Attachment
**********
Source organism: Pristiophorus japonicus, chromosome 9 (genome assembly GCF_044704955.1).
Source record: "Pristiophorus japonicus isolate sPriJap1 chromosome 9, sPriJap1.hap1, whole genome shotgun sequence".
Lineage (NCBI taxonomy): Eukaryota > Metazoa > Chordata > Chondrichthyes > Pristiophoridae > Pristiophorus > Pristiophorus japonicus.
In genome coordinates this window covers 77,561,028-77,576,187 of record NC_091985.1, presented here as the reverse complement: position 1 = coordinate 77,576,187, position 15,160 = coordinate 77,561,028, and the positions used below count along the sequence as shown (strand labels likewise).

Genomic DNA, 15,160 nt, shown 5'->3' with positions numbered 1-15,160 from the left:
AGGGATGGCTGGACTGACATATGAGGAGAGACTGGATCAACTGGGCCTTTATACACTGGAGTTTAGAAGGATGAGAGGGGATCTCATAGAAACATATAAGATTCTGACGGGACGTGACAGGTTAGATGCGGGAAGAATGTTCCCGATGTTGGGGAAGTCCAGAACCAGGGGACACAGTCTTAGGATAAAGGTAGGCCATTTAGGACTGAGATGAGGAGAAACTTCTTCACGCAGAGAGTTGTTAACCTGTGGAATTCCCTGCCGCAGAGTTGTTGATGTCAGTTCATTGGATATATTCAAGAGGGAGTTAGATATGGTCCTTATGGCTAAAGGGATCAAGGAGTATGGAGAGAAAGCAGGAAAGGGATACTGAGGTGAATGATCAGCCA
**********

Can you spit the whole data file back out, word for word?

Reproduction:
Source organism: Pristiophorus japonicus, chromosome 9 (genome assembly GCF_044704955.1).
Source record: "Pristiophorus japonicus isolate sPriJap1 chromosome 9, sPriJap1.hap1, whole genome shotgun sequence".
Lineage (NCBI taxonomy): Eukaryota > Metazoa > Chordata > Chondrichthyes > Pristiophoridae > Pristiophorus > Pristiophorus japonicus.
In genome coordinates this window covers 77,561,028-77,576,187 of record NC_091985.1, presented here as the reverse complement: position 1 = coordinate 77,576,187, position 15,160 = coordinate 77,561,028, and the positions used below count along the sequence as shown (strand labels likewise).

Genomic DNA, 15,160 nt, shown 5'->3' with positions numbered 1-15,160 from the left:
AGGGATGGCTGGACTGACATATGAGGAGAGACTGGATCAACTGGGCCTTTATACACTGGAGTTTAGAAGGATGAGAGGGGATCTCATAGAAACATATAAGATTCTGACGGGACGTGACAGGTTAGATGCGGGAAGAATGTTCCCGATGTTGGGGAAGTCCAGAACCAGGGGACACAGTCTTAGGATAAAGGTAGGCCATTTAGGACTGAGATGAGGAGAAACTTCTTCACGCAGAGAGTTGTTAACCTGTGGAATTCCCTGCCGCAGAGTTGTTGATGTCAGTTCATTGGATATATTCAAGAGGGAGTTAGATATGGTCCTTATGGCTAAAGGGATCAAGGAGTATGGAGAGAAAGCAGGAAAGGGATACTGAGGTGAATGATCAGCCA